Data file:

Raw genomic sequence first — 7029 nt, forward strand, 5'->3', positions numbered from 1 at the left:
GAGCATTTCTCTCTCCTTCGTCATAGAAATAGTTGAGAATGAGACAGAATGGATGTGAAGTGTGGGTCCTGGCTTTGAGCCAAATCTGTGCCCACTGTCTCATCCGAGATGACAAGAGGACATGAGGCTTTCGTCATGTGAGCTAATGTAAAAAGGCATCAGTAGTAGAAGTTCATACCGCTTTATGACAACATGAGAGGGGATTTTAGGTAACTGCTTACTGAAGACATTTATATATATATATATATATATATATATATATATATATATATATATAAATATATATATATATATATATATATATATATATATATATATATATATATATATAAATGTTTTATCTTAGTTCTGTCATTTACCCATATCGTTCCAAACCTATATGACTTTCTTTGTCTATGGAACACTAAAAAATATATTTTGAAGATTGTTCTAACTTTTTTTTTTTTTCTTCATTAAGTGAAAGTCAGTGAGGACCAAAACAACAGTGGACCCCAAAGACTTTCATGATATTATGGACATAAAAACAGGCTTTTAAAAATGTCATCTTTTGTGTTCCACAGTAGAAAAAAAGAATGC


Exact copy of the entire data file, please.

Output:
Raw genomic sequence first — 7029 nt, forward strand, 5'->3', positions numbered from 1 at the left:
GAGCATTTCTCTCTCCTTCGTCATAGAAATAGTTGAGAATGAGACAGAATGGATGTGAAGTGTGGGTCCTGGCTTTGAGCCAAATCTGTGCCCACTGTCTCATCCGAGATGACAAGAGGACATGAGGCTTTCGTCATGTGAGCTAATGTAAAAAGGCATCAGTAGTAGAAGTTCATACCGCTTTATGACAACATGAGAGGGGATTTTAGGTAACTGCTTACTGAAGACATTTATATATATATATATATATATATATATATATATATATATATATATAAATATATATATATATATATATATATATATATATATATATATATATATATATATAAATGTTTTATCTTAGTTCTGTCATTTACCCATATCGTTCCAAACCTATATGACTTTCTTTGTCTATGGAACACTAAAAAATATATTTTGAAGATTGTTCTAACTTTTTTTTTTTTTCTTCATTAAGTGAAAGTCAGTGAGGACCAAAACAACAGTGGACCCCAAAGACTTTCATGATATTATGGACATAAAAACAGGCTTTTAAAAATGTCATCTTTTGTGTTCCACAGTAGAAAAAAAGAATGC